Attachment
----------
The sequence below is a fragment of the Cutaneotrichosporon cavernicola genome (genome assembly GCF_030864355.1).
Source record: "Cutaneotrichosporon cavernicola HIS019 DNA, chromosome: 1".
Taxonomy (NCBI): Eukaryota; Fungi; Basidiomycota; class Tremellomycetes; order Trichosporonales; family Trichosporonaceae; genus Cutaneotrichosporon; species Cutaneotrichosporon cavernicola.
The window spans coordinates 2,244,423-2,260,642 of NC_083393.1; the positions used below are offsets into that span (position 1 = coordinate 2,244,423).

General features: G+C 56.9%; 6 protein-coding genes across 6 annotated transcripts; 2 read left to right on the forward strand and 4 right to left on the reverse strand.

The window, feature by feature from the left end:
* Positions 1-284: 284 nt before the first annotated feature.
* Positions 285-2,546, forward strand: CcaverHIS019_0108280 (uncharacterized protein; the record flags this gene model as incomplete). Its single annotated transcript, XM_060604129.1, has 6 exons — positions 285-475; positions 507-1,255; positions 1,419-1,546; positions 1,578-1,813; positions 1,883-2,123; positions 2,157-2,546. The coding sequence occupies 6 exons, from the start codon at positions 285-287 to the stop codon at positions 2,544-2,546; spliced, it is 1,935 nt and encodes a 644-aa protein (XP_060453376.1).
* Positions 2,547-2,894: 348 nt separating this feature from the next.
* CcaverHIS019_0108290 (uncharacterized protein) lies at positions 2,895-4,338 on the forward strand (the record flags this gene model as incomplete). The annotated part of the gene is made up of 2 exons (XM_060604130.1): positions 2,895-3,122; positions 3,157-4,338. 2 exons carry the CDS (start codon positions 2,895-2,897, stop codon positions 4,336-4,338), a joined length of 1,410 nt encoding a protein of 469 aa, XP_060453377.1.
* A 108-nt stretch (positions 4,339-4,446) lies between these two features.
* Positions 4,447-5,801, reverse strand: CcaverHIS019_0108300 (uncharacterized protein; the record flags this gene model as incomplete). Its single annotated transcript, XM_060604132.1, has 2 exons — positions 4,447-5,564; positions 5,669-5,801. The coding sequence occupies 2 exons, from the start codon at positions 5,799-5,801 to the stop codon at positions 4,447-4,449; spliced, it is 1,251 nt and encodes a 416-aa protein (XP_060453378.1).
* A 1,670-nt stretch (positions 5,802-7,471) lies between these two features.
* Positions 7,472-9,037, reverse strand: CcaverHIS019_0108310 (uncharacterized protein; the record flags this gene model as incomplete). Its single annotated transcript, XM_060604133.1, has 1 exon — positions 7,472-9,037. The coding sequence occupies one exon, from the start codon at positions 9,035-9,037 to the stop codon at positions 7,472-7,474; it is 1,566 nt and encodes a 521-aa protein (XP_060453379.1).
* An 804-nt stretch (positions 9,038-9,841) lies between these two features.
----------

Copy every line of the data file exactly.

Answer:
The sequence below is a fragment of the Cutaneotrichosporon cavernicola genome (genome assembly GCF_030864355.1).
Source record: "Cutaneotrichosporon cavernicola HIS019 DNA, chromosome: 1".
Taxonomy (NCBI): Eukaryota; Fungi; Basidiomycota; class Tremellomycetes; order Trichosporonales; family Trichosporonaceae; genus Cutaneotrichosporon; species Cutaneotrichosporon cavernicola.
The window spans coordinates 2,244,423-2,260,642 of NC_083393.1; the positions used below are offsets into that span (position 1 = coordinate 2,244,423).

General features: G+C 56.9%; 6 protein-coding genes across 6 annotated transcripts; 2 read left to right on the forward strand and 4 right to left on the reverse strand.

The window, feature by feature from the left end:
* Positions 1-284: 284 nt before the first annotated feature.
* Positions 285-2,546, forward strand: CcaverHIS019_0108280 (uncharacterized protein; the record flags this gene model as incomplete). Its single annotated transcript, XM_060604129.1, has 6 exons — positions 285-475; positions 507-1,255; positions 1,419-1,546; positions 1,578-1,813; positions 1,883-2,123; positions 2,157-2,546. The coding sequence occupies 6 exons, from the start codon at positions 285-287 to the stop codon at positions 2,544-2,546; spliced, it is 1,935 nt and encodes a 644-aa protein (XP_060453376.1).
* Positions 2,547-2,894: 348 nt separating this feature from the next.
* CcaverHIS019_0108290 (uncharacterized protein) lies at positions 2,895-4,338 on the forward strand (the record flags this gene model as incomplete). The annotated part of the gene is made up of 2 exons (XM_060604130.1): positions 2,895-3,122; positions 3,157-4,338. 2 exons carry the CDS (start codon positions 2,895-2,897, stop codon positions 4,336-4,338), a joined length of 1,410 nt encoding a protein of 469 aa, XP_060453377.1.
* A 108-nt stretch (positions 4,339-4,446) lies between these two features.
* Positions 4,447-5,801, reverse strand: CcaverHIS019_0108300 (uncharacterized protein; the record flags this gene model as incomplete). Its single annotated transcript, XM_060604132.1, has 2 exons — positions 4,447-5,564; positions 5,669-5,801. The coding sequence occupies 2 exons, from the start codon at positions 5,799-5,801 to the stop codon at positions 4,447-4,449; spliced, it is 1,251 nt and encodes a 416-aa protein (XP_060453378.1).
* A 1,670-nt stretch (positions 5,802-7,471) lies between these two features.
* Positions 7,472-9,037, reverse strand: CcaverHIS019_0108310 (uncharacterized protein; the record flags this gene model as incomplete). Its single annotated transcript, XM_060604133.1, has 1 exon — positions 7,472-9,037. The coding sequence occupies one exon, from the start codon at positions 9,035-9,037 to the stop codon at positions 7,472-7,474; it is 1,566 nt and encodes a 521-aa protein (XP_060453379.1).
* An 804-nt stretch (positions 9,038-9,841) lies between these two features.